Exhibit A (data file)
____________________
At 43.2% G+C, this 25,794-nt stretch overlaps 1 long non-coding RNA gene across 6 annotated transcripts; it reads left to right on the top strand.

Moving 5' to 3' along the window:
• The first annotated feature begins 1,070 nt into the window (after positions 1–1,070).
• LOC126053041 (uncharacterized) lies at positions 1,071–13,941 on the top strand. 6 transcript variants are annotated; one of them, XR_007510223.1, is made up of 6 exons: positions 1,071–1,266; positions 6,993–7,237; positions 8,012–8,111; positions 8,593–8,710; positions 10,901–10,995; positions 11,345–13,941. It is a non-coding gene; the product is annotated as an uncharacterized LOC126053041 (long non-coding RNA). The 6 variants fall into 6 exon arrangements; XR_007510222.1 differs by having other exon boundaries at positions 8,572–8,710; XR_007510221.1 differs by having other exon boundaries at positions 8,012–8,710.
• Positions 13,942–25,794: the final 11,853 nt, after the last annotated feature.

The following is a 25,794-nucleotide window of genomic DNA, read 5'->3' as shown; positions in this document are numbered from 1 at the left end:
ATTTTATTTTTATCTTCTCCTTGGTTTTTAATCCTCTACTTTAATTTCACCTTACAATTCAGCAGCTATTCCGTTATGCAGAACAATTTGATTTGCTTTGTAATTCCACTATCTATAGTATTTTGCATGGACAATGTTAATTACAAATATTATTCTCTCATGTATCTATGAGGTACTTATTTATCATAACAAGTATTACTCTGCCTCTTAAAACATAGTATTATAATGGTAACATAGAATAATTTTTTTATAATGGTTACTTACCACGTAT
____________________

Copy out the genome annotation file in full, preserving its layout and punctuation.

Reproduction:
At 43.2% G+C, this 25,794-nt stretch overlaps 1 long non-coding RNA gene across 6 annotated transcripts; it reads left to right on the top strand.

Moving 5' to 3' along the window:
• The first annotated feature begins 1,070 nt into the window (after positions 1–1,070).
• LOC126053041 (uncharacterized) lies at positions 1,071–13,941 on the top strand. 6 transcript variants are annotated; one of them, XR_007510223.1, is made up of 6 exons: positions 1,071–1,266; positions 6,993–7,237; positions 8,012–8,111; positions 8,593–8,710; positions 10,901–10,995; positions 11,345–13,941. It is a non-coding gene; the product is annotated as an uncharacterized LOC126053041 (long non-coding RNA). The 6 variants fall into 6 exon arrangements; XR_007510222.1 differs by having other exon boundaries at positions 8,572–8,710; XR_007510221.1 differs by having other exon boundaries at positions 8,012–8,710.
• Positions 13,942–25,794: the final 11,853 nt, after the last annotated feature.

The following is a 25,794-nucleotide window of genomic DNA, read 5'->3' as shown; positions in this document are numbered from 1 at the left end:
ATTTTATTTTTATCTTCTCCTTGGTTTTTAATCCTCTACTTTAATTTCACCTTACAATTCAGCAGCTATTCCGTTATGCAGAACAATTTGATTTGCTTTGTAATTCCACTATCTATAGTATTTTGCATGGACAATGTTAATTACAAATATTATTCTCTCATGTATCTATGAGGTACTTATTTATCATAACAAGTATTACTCTGCCTCTTAAAACATAGTATTATAATGGTAACATAGAATAATTTTTTTATAATGGTTACTTACCACGTAT